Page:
Donte' Stallworth Suspended for Entire 2009 NFL Season

jay littleContributor IAugust 13, 2009

FOXBOROUGH, MA - 2007:  Donte' Stallworth of the New England Patriots poses for his 2007 NFL headshot at photo day in Foxborough, Massachusetts.  (Photo by Getty Images)

Cleveland Browns wide receiver Donte' Stallworth has been suspended without pay for the entire 2009 season as a result of his guilty plea to DUI manslaughter. The NFL announced the punishment Thursday; one day shy of four months after Stallworth struck and killed a pedestrian named Mario Reyes while driving drunk.

Stallworth will be reinstated after the Super Bowl of 2010. He may not participate in any league or team activities until then, as stated by NFL commissioner Roger Goodell.

As you recognized both at and following the hearing, guilt or innocence as a matter of criminal law is not the same as a violation of NFL policies. Here, longstanding league policies make clear that discipline is warranted "if a player is convicted of or admits to a violation of the law...relating to the use of alcohol." The degree of discipline may take into account "aggravating circumstances, including but not limited to felonious conduct or felonious injury or death of third parties..." All of those factors are present here. There is no question that your actions had tragic consequences to an innocent man and his family, and that you have violated both the Substances of Abuse and Personal Conduct Policies. In that respect, you are clearly guilty of conduct detrimental to the integrity of and public confidence in the NFL. ...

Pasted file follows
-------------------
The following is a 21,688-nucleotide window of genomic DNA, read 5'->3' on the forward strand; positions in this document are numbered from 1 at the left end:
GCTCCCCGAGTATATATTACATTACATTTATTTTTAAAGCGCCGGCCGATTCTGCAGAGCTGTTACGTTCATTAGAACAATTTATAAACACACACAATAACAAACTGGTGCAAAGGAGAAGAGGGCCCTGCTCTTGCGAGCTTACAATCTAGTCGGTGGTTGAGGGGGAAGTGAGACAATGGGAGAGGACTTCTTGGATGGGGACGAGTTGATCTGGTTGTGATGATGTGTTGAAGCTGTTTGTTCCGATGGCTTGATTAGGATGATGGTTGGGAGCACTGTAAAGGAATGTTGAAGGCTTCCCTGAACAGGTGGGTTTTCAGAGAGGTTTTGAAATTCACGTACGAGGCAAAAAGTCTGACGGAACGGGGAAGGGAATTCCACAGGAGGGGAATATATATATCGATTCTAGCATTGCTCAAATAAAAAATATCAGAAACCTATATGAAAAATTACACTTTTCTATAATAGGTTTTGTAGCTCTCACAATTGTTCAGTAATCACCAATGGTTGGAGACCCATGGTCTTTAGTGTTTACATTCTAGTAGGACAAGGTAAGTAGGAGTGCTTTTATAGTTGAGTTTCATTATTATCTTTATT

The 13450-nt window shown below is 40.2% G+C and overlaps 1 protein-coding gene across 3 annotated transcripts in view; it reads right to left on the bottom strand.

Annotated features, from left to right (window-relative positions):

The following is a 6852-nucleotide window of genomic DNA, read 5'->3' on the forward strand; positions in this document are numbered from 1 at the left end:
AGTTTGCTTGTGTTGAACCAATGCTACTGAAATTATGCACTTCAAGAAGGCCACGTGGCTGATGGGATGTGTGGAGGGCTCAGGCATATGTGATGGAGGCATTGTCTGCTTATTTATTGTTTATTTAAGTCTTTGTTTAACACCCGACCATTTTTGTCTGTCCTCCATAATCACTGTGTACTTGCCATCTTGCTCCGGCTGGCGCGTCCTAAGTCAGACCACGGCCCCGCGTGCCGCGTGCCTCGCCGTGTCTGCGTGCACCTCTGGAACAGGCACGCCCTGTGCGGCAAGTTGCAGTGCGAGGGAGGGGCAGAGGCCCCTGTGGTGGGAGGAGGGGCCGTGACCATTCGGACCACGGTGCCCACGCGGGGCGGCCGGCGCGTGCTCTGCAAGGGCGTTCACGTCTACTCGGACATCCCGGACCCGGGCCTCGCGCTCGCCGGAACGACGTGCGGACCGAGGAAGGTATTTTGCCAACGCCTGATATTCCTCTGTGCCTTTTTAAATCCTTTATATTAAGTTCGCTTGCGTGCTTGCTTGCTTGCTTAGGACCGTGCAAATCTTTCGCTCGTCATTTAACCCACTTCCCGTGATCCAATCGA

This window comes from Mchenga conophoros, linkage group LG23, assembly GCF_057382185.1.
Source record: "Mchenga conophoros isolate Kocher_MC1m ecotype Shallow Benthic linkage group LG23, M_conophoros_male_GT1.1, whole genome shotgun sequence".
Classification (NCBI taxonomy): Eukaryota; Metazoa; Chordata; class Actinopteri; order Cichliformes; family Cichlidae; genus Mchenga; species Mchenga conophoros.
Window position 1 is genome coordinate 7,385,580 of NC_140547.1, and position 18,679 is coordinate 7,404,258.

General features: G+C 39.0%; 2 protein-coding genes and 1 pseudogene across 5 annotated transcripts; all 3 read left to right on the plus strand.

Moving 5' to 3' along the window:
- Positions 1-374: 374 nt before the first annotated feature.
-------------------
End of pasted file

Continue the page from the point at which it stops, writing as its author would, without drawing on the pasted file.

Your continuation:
Nor do I find that the outcome in the Florida courts is controlling in terms of determining disciplinary consequences within the NFL. The considerations that applied in Florida, particularly with respect to criminal standards of proof, claims of contributory negligence, consideration of crowded court dockets, and the like, do not enter into this decision. Without regard to the merits of the disposition of the criminal case, I believe that further consequences are necessary.

The punishment is yet another statement by Goodell that he will deal more harshly with players who misbehave off the field than his predecessors have. In 1999, Rams defensive end Leonard Little was suspended for eight games after he killed a woman while driving drunk.

Stallworth was sentenced to 30 days in jail after he pleaded guilty and was released from jail after serving 24 days of that sentence. He has also been given a lifetime suspension of his driver's license, two years' house arrest and eight years' probation. Stallworth also reached an undisclosed financial settlement with Reyes' family.